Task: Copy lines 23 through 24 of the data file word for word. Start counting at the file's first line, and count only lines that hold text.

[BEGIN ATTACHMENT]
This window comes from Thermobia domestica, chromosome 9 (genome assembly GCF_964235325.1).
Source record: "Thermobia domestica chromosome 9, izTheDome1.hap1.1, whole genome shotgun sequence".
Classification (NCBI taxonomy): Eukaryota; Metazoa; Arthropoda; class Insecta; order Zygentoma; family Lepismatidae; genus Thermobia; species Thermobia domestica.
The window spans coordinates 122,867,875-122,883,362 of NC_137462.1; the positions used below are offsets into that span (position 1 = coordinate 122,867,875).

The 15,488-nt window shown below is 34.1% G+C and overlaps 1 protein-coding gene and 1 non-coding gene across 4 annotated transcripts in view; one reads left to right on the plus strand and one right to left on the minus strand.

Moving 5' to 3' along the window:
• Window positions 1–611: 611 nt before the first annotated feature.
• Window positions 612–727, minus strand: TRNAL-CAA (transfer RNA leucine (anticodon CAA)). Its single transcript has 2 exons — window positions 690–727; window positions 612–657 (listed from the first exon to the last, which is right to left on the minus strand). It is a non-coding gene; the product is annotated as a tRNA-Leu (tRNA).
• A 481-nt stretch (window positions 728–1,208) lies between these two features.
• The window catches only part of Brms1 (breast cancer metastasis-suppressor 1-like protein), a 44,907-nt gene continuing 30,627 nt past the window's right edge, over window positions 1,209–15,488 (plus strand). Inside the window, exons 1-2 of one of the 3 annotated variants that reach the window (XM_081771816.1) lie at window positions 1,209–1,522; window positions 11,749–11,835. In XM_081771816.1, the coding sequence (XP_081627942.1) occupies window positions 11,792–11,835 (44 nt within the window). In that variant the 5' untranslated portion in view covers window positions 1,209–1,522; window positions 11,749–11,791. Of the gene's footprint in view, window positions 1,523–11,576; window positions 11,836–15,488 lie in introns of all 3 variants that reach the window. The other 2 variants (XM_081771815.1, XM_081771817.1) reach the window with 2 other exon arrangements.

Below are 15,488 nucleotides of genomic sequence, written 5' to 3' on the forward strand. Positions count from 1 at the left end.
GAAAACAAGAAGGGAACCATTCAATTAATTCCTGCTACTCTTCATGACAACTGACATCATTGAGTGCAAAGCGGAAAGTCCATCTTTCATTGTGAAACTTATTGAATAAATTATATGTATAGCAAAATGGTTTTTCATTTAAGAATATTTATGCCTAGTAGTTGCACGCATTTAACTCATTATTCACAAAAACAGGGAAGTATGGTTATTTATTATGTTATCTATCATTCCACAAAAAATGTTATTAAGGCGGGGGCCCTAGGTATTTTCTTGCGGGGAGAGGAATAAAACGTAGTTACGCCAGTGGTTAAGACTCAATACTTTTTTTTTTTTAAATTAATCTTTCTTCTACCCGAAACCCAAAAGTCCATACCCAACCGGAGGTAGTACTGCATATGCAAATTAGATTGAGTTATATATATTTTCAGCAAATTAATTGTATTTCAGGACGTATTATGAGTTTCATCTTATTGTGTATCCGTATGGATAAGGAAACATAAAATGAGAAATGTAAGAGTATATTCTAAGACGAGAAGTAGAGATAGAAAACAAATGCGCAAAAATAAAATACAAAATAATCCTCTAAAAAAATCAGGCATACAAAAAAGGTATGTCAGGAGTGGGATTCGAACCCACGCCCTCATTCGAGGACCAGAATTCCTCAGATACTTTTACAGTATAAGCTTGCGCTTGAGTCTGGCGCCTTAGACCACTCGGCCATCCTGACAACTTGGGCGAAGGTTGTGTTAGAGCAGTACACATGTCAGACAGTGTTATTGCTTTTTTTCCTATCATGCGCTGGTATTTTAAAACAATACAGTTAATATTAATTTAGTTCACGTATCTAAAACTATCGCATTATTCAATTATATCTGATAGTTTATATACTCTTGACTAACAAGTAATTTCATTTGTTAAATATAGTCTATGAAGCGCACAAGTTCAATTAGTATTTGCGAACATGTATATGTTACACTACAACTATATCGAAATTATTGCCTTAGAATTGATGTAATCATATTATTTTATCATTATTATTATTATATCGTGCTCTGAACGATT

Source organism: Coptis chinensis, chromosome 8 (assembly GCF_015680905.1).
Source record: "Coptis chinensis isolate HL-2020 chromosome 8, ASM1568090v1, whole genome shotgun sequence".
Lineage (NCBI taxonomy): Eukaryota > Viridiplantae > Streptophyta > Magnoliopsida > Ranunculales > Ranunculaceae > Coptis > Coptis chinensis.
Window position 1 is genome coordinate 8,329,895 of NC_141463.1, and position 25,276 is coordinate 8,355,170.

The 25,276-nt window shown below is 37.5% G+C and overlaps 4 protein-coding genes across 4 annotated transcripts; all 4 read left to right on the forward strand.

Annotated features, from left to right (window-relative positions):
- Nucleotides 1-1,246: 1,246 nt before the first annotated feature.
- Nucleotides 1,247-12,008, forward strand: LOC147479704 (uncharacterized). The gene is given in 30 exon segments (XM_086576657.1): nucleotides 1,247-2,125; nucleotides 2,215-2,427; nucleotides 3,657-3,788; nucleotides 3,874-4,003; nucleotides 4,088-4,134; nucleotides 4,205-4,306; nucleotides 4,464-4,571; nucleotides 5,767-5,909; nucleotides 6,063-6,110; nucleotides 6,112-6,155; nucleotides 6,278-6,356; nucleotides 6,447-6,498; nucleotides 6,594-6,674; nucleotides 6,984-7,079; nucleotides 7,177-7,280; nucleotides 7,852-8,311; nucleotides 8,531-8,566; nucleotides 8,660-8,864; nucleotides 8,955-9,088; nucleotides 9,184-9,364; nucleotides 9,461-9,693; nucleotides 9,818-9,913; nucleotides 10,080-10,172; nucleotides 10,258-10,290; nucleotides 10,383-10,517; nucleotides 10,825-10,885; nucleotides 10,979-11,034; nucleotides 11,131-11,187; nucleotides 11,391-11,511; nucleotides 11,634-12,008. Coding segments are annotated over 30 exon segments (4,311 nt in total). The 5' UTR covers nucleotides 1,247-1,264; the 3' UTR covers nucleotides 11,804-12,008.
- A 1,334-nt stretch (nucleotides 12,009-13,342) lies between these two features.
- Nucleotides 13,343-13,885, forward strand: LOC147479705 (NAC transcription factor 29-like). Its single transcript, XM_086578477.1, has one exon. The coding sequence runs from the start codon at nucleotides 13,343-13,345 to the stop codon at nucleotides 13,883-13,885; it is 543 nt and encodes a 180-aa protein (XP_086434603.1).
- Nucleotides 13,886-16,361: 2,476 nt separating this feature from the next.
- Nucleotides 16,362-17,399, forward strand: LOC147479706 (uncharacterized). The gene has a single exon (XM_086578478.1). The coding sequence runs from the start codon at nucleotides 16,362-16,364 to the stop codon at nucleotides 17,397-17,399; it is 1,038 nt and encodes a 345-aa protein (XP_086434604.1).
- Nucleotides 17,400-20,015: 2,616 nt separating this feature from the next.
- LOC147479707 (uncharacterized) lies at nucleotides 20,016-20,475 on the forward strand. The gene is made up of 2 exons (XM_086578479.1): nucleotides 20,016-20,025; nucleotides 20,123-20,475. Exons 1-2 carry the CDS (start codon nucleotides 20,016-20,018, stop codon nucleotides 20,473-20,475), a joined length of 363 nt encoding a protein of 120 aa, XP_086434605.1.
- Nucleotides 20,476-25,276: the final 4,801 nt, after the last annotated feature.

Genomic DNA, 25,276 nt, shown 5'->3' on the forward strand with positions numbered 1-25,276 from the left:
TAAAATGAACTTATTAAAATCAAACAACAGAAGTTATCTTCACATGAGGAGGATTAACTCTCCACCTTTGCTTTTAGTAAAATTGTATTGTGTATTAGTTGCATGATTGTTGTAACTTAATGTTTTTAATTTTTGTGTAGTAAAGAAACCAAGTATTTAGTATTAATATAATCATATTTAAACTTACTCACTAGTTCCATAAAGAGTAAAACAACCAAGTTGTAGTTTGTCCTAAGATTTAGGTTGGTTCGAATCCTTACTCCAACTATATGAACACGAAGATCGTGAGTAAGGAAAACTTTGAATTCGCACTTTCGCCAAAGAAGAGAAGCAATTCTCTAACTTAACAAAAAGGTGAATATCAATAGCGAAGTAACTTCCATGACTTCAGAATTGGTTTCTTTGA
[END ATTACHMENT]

- Nucleotides 13,886-16,361: 2,476 nt separating this feature from the next.
- Nucleotides 16,362-17,399, forward strand: LOC147479706 (uncharacterized). The gene has a single exon (XM_086578478.1). The coding sequence runs from the start codon at nucleotides 16,362-16,364 to the stop codon at nucleotides 17,397-17,399; it is 1,038 nt and encodes a 345-aa protein (XP_086434604.1).